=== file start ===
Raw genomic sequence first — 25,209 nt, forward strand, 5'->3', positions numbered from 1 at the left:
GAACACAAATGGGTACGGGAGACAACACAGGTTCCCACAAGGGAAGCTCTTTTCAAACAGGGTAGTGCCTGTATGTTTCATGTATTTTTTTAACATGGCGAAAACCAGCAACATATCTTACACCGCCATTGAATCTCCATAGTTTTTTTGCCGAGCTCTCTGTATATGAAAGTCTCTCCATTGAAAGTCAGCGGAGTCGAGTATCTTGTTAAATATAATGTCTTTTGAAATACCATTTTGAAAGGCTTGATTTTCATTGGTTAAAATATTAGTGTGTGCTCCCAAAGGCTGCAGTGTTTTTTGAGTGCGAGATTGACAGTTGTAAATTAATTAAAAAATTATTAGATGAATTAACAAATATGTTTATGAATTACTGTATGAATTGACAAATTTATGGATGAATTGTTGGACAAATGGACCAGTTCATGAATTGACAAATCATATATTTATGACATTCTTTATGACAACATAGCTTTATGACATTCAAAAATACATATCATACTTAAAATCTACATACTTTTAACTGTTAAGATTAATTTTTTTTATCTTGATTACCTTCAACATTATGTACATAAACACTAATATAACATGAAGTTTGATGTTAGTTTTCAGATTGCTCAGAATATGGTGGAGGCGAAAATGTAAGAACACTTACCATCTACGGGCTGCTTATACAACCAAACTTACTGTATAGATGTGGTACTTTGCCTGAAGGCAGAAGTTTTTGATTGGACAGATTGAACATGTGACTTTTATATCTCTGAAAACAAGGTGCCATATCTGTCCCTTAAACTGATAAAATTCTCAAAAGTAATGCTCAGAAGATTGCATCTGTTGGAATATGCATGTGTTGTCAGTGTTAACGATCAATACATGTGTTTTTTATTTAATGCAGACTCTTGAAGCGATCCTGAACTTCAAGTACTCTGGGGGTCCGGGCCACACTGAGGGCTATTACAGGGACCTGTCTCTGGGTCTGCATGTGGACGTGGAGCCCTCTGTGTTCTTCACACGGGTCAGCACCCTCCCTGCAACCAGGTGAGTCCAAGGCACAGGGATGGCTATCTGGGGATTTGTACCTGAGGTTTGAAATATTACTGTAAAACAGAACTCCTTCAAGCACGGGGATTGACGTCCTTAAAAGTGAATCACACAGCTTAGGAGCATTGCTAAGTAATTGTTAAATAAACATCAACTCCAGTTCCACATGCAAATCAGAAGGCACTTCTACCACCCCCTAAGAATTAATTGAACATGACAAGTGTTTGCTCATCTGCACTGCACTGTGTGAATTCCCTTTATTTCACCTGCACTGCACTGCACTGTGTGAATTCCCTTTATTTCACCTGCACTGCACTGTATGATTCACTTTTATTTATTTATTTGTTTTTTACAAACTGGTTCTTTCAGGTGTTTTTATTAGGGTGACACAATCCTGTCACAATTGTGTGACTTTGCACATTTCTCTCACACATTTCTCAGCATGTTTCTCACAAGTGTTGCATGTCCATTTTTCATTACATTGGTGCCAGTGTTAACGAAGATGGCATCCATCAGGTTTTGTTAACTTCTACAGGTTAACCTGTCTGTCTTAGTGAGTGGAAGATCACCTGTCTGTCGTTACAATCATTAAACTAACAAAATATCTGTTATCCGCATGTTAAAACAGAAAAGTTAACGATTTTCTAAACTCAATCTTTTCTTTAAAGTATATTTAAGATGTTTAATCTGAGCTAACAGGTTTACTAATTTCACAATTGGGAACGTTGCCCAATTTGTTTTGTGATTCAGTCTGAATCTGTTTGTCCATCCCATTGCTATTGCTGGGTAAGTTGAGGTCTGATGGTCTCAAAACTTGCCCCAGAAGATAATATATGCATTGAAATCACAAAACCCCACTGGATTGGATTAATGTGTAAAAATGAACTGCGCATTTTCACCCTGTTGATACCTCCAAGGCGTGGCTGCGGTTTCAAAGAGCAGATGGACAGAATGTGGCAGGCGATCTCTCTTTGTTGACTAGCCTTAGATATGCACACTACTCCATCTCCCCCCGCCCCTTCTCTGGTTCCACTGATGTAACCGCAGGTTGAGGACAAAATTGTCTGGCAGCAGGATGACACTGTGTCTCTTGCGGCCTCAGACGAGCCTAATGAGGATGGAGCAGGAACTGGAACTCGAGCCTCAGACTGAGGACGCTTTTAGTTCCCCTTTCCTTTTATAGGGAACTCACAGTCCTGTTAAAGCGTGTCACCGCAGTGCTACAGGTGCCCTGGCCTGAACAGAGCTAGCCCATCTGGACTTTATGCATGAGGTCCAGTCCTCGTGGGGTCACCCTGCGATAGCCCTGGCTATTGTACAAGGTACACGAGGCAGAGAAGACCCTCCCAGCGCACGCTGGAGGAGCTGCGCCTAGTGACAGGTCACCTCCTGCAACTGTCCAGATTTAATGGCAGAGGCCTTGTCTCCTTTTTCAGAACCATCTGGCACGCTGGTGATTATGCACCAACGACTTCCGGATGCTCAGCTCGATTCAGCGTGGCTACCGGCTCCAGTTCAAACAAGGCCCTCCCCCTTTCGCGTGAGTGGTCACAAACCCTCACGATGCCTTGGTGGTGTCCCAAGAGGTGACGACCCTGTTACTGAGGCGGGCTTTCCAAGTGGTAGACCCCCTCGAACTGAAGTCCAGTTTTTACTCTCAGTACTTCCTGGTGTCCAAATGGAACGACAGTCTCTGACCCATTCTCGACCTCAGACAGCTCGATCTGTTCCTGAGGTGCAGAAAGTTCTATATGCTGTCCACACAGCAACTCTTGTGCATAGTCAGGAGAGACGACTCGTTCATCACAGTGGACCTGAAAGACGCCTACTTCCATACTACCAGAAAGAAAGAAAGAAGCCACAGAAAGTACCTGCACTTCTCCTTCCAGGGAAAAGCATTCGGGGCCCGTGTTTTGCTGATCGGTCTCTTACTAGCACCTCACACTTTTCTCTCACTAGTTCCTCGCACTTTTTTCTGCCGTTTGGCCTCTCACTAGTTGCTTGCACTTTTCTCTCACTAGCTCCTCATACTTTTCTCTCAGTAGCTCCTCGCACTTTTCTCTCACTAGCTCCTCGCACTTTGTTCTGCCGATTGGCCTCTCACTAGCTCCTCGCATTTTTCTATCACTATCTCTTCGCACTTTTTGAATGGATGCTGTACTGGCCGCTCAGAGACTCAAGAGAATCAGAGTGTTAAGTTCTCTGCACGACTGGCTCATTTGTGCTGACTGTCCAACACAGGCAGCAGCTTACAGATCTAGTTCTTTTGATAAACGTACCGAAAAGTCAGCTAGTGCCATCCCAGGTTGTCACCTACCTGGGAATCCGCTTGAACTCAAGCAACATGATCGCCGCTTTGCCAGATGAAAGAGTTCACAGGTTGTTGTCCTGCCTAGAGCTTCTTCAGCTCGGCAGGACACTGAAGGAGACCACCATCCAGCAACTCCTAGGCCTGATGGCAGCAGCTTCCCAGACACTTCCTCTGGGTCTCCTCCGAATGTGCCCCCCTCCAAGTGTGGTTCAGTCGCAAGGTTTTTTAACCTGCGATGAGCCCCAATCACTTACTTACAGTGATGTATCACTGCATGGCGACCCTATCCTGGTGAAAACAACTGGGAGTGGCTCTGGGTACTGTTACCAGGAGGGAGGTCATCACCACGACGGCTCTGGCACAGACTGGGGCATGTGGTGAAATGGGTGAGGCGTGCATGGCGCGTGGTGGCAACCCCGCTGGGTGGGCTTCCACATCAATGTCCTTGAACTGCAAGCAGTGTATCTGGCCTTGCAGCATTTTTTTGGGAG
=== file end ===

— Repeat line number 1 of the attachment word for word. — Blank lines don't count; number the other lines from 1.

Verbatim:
Raw genomic sequence first — 25,209 nt, forward strand, 5'->3', positions numbered from 1 at the left: